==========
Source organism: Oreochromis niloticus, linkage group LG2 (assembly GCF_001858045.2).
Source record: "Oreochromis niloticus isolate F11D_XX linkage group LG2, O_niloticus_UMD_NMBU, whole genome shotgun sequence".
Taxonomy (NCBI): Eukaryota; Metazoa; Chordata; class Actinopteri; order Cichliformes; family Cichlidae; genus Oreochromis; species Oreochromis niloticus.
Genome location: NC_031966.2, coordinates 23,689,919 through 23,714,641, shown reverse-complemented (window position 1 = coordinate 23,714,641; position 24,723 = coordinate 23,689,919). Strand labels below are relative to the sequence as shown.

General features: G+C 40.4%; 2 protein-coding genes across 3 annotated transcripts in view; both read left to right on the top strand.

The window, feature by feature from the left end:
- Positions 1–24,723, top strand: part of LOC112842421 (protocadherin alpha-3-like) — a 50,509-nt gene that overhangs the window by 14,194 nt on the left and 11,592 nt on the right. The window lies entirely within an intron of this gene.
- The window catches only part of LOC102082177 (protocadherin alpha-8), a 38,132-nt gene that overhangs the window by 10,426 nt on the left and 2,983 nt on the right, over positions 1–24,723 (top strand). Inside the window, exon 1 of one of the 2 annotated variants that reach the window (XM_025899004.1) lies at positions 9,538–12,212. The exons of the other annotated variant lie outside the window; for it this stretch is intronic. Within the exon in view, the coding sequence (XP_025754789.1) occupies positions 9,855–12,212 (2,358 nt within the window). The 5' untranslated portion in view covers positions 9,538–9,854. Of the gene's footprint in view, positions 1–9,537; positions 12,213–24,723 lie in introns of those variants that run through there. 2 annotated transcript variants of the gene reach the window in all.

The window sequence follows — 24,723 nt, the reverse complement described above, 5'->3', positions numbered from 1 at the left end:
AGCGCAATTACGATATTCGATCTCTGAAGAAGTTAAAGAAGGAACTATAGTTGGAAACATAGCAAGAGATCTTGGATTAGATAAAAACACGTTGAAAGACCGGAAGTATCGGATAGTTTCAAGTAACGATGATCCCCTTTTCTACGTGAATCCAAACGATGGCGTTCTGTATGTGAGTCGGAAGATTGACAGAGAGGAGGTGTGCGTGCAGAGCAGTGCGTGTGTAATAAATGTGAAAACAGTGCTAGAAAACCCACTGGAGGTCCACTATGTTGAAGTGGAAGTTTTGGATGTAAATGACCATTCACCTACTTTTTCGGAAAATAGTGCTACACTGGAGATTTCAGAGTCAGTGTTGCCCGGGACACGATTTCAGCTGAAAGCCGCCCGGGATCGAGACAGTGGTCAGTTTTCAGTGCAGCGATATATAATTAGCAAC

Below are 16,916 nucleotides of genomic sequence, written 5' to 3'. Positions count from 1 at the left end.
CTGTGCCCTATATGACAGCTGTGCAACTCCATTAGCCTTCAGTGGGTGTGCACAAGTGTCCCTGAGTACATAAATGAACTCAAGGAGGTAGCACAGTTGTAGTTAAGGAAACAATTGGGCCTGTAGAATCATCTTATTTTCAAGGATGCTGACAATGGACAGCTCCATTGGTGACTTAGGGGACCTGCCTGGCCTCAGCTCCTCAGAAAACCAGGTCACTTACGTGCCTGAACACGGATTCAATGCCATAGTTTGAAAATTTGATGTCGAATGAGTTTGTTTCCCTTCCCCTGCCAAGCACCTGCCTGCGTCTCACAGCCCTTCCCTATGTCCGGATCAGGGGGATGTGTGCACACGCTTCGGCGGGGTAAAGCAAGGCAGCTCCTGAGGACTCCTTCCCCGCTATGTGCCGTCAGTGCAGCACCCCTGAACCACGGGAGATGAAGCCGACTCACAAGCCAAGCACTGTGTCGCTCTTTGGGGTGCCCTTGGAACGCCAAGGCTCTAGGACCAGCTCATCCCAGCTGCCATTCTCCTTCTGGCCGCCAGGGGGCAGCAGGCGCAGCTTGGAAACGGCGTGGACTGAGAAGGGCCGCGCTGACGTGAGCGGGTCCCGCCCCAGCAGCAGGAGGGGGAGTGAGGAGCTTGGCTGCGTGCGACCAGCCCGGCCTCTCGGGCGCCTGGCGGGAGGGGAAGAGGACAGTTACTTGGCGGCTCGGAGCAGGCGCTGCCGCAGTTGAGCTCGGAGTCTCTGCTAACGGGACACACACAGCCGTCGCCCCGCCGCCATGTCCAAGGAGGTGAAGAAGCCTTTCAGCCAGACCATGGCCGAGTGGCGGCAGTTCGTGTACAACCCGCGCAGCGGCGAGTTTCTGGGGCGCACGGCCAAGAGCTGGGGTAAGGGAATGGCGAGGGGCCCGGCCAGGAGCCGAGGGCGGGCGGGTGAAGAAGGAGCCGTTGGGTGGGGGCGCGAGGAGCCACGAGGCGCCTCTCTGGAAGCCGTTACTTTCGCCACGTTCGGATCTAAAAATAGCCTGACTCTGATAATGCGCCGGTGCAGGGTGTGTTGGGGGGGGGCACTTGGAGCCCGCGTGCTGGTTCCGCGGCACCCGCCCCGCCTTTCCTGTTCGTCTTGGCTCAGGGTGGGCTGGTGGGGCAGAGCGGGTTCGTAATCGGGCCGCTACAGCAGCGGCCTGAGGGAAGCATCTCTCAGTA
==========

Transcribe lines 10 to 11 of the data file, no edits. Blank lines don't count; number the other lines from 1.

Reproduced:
AGCGCAATTACGATATTCGATCTCTGAAGAAGTTAAAGAAGGAACTATAGTTGGAAACATAGCAAGAGATCTTGGATTAGATAAAAACACGTTGAAAGACCGGAAGTATCGGATAGTTTCAAGTAACGATGATCCCCTTTTCTACGTGAATCCAAACGATGGCGTTCTGTATGTGAGTCGGAAGATTGACAGAGAGGAGGTGTGCGTGCAGAGCAGTGCGTGTGTAATAAATGTGAAAACAGTGCTAGAAAACCCACTGGAGGTCCACTATGTTGAAGTGGAAGTTTTGGATGTAAATGACCATTCACCTACTTTTTCGGAAAATAGTGCTACACTGGAGATTTCAGAGTCAGTGTTGCCCGGGACACGATTTCAGCTGAAAGCCGCCCGGGATCGAGACAGTGGTCAGTTTTCAGTGCAGCGATATATAATTAGCAAC

Below are 16,916 nucleotides of genomic sequence, written 5' to 3'. Positions count from 1 at the left end.